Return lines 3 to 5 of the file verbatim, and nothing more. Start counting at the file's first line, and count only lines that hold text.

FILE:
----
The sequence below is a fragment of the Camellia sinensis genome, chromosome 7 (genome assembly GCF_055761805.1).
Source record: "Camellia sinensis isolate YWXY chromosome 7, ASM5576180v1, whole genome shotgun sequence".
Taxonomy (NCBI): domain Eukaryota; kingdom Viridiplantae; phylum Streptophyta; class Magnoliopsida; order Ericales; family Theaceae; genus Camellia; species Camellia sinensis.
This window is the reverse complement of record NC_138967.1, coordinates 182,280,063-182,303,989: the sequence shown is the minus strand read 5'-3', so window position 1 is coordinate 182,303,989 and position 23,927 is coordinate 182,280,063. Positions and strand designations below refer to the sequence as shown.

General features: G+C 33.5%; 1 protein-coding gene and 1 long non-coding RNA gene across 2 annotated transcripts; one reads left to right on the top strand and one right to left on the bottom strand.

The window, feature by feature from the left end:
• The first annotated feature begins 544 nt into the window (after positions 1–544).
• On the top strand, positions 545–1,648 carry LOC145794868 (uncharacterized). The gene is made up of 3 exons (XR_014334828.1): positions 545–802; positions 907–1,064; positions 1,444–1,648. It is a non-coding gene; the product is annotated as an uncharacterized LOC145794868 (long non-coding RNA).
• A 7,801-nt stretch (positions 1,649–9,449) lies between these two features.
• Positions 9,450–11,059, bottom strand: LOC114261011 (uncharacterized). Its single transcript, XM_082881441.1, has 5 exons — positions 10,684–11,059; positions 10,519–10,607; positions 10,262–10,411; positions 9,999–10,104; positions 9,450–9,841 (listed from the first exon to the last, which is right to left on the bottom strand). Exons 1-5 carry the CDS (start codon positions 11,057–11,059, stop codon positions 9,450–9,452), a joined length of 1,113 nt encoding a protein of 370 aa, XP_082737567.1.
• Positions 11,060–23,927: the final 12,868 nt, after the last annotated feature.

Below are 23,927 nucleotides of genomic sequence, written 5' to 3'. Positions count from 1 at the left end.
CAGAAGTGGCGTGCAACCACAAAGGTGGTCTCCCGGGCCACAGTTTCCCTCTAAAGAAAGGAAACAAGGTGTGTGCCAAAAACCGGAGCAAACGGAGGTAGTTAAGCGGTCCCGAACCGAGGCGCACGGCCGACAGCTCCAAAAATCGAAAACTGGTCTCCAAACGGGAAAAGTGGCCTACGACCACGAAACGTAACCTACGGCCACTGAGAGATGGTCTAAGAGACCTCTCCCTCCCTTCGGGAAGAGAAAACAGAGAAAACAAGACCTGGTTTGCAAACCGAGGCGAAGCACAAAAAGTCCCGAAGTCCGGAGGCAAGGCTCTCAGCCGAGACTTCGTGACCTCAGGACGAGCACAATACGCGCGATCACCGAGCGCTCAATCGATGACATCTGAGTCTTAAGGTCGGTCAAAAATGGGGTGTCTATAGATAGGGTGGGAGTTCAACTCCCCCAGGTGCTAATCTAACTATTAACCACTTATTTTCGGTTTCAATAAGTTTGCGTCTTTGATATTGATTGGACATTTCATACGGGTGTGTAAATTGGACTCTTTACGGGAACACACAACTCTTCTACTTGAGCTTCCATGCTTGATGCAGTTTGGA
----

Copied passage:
Taxonomy (NCBI): domain Eukaryota; kingdom Viridiplantae; phylum Streptophyta; class Magnoliopsida; order Ericales; family Theaceae; genus Camellia; species Camellia sinensis.
This window is the reverse complement of record NC_138967.1, coordinates 182,280,063-182,303,989: the sequence shown is the minus strand read 5'-3', so window position 1 is coordinate 182,303,989 and position 23,927 is coordinate 182,280,063. Positions and strand designations below refer to the sequence as shown.

General features: G+C 33.5%; 1 protein-coding gene and 1 long non-coding RNA gene across 2 annotated transcripts; one reads left to right on the top strand and one right to left on the bottom strand.